As beautifully crafted a film as anyone could ever hope to see, Tim Burton’s “Sleepy Hollow” is an entertainingly eccentric horror tale that envelopes the audience in a dreamy and bloody nightmare. At the same time, Washington Irving’s classic story about Ichabod Crane and the fearsome Headless Horseman has been radically reconceived for the express purpose of maximizing the mayhem, a legitimate if very ’90s ploy that puts the picture on a somewhat predictable and repetitive track. Result is a supremely stylish objet d’art that has enough flair, drama and gory action to emerge as a strong, if not sensational, holiday B.O. attraction upon its Nov. 19 release.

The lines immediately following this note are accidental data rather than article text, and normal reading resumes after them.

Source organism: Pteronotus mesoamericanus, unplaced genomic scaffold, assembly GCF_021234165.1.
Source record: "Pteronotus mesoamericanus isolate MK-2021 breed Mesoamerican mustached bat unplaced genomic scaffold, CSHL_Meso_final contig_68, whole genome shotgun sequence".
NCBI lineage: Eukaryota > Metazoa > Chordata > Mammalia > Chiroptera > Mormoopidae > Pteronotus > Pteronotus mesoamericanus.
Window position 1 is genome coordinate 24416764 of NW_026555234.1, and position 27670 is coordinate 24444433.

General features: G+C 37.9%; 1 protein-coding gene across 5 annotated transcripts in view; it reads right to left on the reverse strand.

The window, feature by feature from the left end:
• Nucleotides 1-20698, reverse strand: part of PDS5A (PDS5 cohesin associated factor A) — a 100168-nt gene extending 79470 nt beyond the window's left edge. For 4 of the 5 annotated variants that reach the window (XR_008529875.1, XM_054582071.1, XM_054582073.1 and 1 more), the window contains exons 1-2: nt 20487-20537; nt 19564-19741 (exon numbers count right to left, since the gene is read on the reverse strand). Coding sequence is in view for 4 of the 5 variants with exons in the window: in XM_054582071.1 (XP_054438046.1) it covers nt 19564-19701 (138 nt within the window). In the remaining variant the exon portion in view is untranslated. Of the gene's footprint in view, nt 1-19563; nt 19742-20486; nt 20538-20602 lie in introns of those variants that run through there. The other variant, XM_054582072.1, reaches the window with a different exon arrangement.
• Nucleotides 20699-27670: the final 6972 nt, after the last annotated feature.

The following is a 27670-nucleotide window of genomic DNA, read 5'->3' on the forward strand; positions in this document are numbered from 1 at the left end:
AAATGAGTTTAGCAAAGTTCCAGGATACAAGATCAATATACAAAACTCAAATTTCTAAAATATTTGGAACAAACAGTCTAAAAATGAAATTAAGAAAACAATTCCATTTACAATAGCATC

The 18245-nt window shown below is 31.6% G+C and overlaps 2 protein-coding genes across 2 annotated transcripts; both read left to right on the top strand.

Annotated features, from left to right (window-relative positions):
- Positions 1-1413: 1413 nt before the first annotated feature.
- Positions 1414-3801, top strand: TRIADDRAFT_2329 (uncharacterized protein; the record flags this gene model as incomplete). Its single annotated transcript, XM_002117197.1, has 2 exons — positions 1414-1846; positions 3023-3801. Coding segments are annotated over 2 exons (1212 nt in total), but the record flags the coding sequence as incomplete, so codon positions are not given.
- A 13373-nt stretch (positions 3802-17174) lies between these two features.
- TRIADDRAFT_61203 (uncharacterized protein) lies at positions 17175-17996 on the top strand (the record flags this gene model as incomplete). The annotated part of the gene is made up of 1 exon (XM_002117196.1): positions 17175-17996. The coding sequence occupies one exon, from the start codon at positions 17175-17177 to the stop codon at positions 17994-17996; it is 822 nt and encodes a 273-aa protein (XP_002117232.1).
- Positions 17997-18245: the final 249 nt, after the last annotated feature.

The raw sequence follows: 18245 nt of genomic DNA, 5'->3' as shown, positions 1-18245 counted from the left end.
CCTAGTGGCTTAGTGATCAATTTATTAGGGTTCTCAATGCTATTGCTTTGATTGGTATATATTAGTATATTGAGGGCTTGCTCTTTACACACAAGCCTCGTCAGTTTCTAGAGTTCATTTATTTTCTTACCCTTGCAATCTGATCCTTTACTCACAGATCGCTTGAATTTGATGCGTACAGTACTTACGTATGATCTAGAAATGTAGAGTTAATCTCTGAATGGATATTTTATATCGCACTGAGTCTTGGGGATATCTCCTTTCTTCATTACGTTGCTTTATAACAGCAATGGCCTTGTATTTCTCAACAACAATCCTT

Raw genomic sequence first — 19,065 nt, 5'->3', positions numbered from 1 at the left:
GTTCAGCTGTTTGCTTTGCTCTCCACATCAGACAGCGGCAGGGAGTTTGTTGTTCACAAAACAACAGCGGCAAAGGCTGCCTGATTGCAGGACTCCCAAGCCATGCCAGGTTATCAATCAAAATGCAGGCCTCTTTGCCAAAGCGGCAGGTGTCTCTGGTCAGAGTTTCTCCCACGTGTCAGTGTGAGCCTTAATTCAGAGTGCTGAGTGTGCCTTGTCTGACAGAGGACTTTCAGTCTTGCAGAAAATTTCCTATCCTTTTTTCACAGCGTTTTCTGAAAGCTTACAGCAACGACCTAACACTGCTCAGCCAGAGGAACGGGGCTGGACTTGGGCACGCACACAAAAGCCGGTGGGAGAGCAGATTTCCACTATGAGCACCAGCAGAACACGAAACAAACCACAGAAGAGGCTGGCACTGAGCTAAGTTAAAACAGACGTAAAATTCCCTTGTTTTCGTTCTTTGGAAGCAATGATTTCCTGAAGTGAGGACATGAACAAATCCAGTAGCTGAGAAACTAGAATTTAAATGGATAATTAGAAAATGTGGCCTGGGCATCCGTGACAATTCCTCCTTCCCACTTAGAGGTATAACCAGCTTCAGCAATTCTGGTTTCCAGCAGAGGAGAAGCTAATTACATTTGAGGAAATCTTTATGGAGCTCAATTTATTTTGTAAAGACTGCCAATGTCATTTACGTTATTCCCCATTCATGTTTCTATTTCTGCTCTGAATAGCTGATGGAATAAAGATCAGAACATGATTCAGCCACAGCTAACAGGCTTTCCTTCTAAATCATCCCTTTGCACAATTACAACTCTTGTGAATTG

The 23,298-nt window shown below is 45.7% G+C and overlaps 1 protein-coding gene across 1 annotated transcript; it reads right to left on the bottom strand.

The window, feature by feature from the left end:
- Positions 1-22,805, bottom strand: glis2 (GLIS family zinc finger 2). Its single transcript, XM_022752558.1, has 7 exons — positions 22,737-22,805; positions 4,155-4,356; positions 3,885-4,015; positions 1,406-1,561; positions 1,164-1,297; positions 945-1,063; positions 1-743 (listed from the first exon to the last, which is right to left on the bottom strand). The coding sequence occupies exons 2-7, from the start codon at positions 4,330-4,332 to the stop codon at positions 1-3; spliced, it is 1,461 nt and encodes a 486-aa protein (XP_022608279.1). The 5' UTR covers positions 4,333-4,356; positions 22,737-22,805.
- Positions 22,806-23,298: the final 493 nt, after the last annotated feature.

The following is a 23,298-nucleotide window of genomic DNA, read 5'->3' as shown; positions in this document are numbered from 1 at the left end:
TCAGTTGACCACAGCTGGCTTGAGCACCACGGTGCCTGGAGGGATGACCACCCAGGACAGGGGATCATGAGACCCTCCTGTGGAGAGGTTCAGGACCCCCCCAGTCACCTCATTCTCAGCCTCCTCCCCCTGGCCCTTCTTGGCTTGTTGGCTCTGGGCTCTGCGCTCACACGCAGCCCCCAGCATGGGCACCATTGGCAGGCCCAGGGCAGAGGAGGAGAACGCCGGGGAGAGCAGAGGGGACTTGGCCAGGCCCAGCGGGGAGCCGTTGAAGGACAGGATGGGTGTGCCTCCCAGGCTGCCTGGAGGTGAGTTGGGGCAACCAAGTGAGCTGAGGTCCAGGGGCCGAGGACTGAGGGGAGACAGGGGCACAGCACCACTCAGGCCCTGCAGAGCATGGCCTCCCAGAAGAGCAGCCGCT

In the opulence and extraordinary realization of a quasi-historical world mostly within studio confines, as well as in its bloodthirstiness, “Sleepy Hollow” forcibly recalls “Bram Stoker’s Dracula,” whose director, Francis Ford Coppola, is one of the exec producers here.
Re-creating a small Hudson River community of exactly 200 years ago, in the fall of 1799, Burton and his outstanding collaborators have rigorously developed a monochromatic look that is broken only by the intrusion of the color red, which happens on numerous choice occasions. Viewers who relish the sort of seamlessly fabricated experience that the greatest cinema artisans can produce will love every minute of this dazzling display of virtuosity, while gorehounds will have a tasty treat as well.